Another important principle for successful investing is diversification. In fact, apart from apportioning your investable sum across different asset classes, an investor must then also diversify across companies, sectors, industries, geographies and possibly also across currencies. Financial theory dictates that 25 to 30 uncorrelated securities should provide the most effective reduction of ‘unsystemic’ or risks specific to each investment in the portfolio. Financial theory also dictates that once a portfolio exceeds thirty securities, the diversification benefits from each additional security is minimal and could also be outweighed by trading costs.

Nowadays, diversification can also be obtained through certain instruments like Exchange-Traded Funds. These are commonly referred to by the acronym ETFs and allow investors to acquire exposure towards multiple companies through one security. There are numerous ETFs nowadays which can assist investor to diversify across sectors, geographies and also asset classes (equities, bonds or commodities). Some ETFs reinvest any dividends immediately (accumulators) while others distribute a dividend periodically (distributors).

Furthermore, it is also important to highlight that no portfolio can ever be risk-free as ‘systemic’ or market risk, including risks related to inflation, political uncertainty and military actions, can never be completely diversified away especially in today’s globalized world.

Investment decisions must not be taken lightly and without due consideration to various factors. Investors should be well informed before making any investment decision. The internet provides various sources of information including financial websites such as Bloomberg, Reuters and CNBC. Moreover, the investor relations webpage of companies usually provides detailed company-specific information which can be of great interest to those who have the time and knowledge to perform research. On the other hand, those investors with limited knowledge and experience in finance, should always seek guidance from a professional.

Ultimately, investors should always base investment decisions on fundamentals and not on market chatter or simply mimic the investment decisions of a relative, friend or colleague. Investors must always be conscious of the fact that different people have different objectives and risk tolerance levels. Therefore, investors should abide by their own investment plan and reach a rational conclusion based on facts.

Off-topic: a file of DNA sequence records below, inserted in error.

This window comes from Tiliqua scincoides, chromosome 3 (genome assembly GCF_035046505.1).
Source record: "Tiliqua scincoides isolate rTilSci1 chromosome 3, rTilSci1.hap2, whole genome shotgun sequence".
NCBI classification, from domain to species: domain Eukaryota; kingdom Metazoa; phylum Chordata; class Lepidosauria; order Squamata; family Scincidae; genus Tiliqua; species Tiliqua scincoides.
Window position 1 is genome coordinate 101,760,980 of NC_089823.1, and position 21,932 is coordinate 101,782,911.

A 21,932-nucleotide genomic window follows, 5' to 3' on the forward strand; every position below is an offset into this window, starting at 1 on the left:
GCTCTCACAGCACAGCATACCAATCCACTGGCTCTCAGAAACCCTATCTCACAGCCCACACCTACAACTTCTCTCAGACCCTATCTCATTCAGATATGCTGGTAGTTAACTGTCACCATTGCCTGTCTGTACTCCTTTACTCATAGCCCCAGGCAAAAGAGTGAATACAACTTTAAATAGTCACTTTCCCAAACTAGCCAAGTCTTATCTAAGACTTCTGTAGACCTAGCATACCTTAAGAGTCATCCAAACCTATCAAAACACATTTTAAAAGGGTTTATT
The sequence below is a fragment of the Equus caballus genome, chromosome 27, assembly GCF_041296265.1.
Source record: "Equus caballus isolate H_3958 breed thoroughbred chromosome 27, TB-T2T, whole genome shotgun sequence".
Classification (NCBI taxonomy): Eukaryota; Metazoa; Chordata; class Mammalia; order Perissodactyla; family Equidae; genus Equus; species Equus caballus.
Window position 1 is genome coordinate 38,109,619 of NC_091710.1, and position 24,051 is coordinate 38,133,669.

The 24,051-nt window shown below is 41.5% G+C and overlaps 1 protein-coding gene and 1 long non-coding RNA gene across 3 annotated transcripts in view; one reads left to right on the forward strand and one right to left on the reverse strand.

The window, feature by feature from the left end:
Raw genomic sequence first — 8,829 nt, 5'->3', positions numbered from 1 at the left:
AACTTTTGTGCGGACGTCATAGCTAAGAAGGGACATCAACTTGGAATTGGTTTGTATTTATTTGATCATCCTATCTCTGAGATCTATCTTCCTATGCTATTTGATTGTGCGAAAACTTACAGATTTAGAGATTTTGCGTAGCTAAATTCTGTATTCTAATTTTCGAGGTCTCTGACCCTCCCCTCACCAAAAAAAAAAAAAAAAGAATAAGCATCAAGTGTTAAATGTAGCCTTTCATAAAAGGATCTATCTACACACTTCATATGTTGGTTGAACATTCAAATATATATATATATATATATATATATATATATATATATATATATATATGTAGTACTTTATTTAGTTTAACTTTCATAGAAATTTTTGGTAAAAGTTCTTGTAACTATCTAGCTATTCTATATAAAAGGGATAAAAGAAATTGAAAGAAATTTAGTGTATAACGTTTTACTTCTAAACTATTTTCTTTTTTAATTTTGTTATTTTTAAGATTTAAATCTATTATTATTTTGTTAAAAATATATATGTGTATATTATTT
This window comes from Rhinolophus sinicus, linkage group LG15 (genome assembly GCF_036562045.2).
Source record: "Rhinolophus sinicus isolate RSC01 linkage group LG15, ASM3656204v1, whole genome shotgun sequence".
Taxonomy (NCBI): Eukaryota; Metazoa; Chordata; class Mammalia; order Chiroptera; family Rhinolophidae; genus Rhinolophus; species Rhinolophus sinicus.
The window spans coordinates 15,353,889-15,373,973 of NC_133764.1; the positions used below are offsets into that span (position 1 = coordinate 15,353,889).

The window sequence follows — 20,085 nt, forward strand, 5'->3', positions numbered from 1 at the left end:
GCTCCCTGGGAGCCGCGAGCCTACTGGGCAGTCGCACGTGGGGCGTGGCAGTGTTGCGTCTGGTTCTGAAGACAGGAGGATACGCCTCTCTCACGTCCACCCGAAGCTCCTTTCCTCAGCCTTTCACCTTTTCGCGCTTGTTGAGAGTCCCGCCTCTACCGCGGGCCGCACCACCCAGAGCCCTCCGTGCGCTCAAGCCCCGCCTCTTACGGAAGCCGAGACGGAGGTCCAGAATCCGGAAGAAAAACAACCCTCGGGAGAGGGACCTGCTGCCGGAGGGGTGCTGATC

An investment portfolio needs to be reviewed periodically. Investors must follow developments in the companies in which they have invested and act accordingly. In certain cases, investors must overcome the ‘loss-aversion’ bias and sell an investment at a loss if the investment case is no longer valid. On the other hand, investors must not be too greedy and challenge the ‘status-quo’ bias by selling a profitable investment which is now being considered overvalued. These are just two emotional biases which, through experience, investors must learn to control – a very difficult task indeed. Investment decisions impacted by emotional biases could lead to excessive risk which in turn may lead to undesirable outcomes. In certain circumstances, investors must be patient and not be disheartened by unfavorable short-term market movements as long as the underlying investment case is still valid.

Additionally, investment portfolios must also be rebalanced in line with any changes to the investor’s objectives, time-horizon or risk tolerances as the investor’s circumstances and financial situation may change over time.

Although there is no guarantee of success on each and every investment undertaken, a well-diversified portfolio should generate adequate returns for investors over the long-term. As such, investors should be diligent in their approach to investments and abide by the principles highlighted above whilst seeking professional assistance when necessary.